Today, for the second time this year, I had the opportunity to join Lotus Vice President Kevin Cavanaugh at a customer meeting. Until recently Kevin was the Vice President for Notes / Domino development, but now runs the messaging and collaboration business. Although I spend a lot of time talking about our products, it’s always useful to hear someone talk the talk and give their perspective – and when it’s the guy who’s been in charge of building the products for several years, it’s a good time to shut up and listen.
With version 8 there’s been a lot of focus on the client, but the Domino server seems to be the unsung hero. One of the things that struck me as Kevin laid out the strategy for the customer was how much the product has grown and improved over the past few years. Of course it should grow and improve, but the remarkable fact is that all these improvements have not required a change in the architecture – it’s been consistent for years and will remain consistent in years to come.
Kevin waxed lyrical about the performance improvement goals that he kept setting for the development team… which they kept on achieving. If you’ve seen my presentation on either version 7 or 8 you may remember a chart which shows the scalability improvements from 6.5 to 7 – the scalability on some platforms (Windows and pSeries) increased by 50%, but that was bettered by the whopping 80% on iSeries (sorry, System i) and Solaris. The team did such a great job on reduction of CPU usage in 7 and 8.0 that they then had to focus on I/O so that the server could catch up with itself (that’s layman terms).
Add to that the news posted by Rob Ingram on the Domino Blog this week… the database compression work planned for delivery in a later version was to be brought forward to Domino 8.0.1 – in other words, a capability delivered earlier than expected. Rob explains that the new compression technology reduces database sizes (and that includes mail boxes) by around 40%. This in turn has a beneficial effect on the I/O which in turn benefits the server performance. And we haven’t even played the 64-bit card yet (that’s coming soon).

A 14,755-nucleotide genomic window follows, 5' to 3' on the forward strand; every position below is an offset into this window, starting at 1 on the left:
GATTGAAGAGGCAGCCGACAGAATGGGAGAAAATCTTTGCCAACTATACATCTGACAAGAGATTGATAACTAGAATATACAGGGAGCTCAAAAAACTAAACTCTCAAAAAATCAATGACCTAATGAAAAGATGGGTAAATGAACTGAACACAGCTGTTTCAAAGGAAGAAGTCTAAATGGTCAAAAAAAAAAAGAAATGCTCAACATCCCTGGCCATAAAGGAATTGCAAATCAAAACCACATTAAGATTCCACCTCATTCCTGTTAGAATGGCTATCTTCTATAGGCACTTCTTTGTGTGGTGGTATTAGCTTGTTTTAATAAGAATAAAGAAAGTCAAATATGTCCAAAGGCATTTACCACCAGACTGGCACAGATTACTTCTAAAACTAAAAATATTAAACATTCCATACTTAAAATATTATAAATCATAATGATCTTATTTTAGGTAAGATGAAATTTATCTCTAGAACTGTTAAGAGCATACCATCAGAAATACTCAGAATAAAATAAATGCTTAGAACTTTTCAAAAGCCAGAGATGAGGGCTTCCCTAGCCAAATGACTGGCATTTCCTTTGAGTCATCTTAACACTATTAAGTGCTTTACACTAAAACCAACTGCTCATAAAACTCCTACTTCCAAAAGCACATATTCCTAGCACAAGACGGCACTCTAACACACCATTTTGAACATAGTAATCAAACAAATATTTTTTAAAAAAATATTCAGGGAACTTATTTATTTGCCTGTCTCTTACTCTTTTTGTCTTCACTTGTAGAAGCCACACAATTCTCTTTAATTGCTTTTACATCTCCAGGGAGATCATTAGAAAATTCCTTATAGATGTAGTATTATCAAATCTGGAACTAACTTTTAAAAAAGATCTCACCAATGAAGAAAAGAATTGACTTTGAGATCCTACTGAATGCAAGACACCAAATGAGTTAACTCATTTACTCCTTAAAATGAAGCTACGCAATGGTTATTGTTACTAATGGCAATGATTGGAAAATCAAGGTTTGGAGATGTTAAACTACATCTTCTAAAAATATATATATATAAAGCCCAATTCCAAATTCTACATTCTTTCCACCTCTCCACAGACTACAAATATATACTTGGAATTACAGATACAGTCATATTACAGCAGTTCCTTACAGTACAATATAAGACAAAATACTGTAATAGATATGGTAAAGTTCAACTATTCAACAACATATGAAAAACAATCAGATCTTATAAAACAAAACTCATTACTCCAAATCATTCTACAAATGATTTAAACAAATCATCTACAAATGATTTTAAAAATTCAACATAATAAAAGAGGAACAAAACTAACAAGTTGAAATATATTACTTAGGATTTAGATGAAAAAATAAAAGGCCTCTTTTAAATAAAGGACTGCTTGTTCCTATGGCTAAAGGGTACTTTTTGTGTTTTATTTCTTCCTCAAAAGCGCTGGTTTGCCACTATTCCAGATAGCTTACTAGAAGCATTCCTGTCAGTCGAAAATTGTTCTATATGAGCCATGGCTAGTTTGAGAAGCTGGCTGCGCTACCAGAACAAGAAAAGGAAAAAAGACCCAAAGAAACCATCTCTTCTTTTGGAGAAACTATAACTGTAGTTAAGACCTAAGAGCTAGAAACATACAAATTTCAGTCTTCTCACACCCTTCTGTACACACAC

Now, let’s re-iterate something here. All of these improvements have been delivered on a consistent architecture, one which has evolved but has not required rip-and-replace operations. I always make the point that I would never trivialise the process of upgrading from one version to another, but I make no bones about proudly showing the presentation slide in which the server versions are joined by lines labelled “upgrade”. Even if a customer jumps a version (e.g. 5 to 7 as some customers are now doing) it’s still an upgrade. There’s no requirement to migrate data or move mail boxes from one server to another. And although we can’t see into the future (this is just arse-covering) there are no plans to make this necessary. Why should we? The architecture is solid and keeps improving.
That slide I mentioned… upgrade, upgrade, upgrade, skip versions if you want, co-exist versions… ask those guys from Redmond to show you their version of that slide. I’ve drawn it myself and it’s not a pretty sight, but you don’t want to hear it from me… ask them.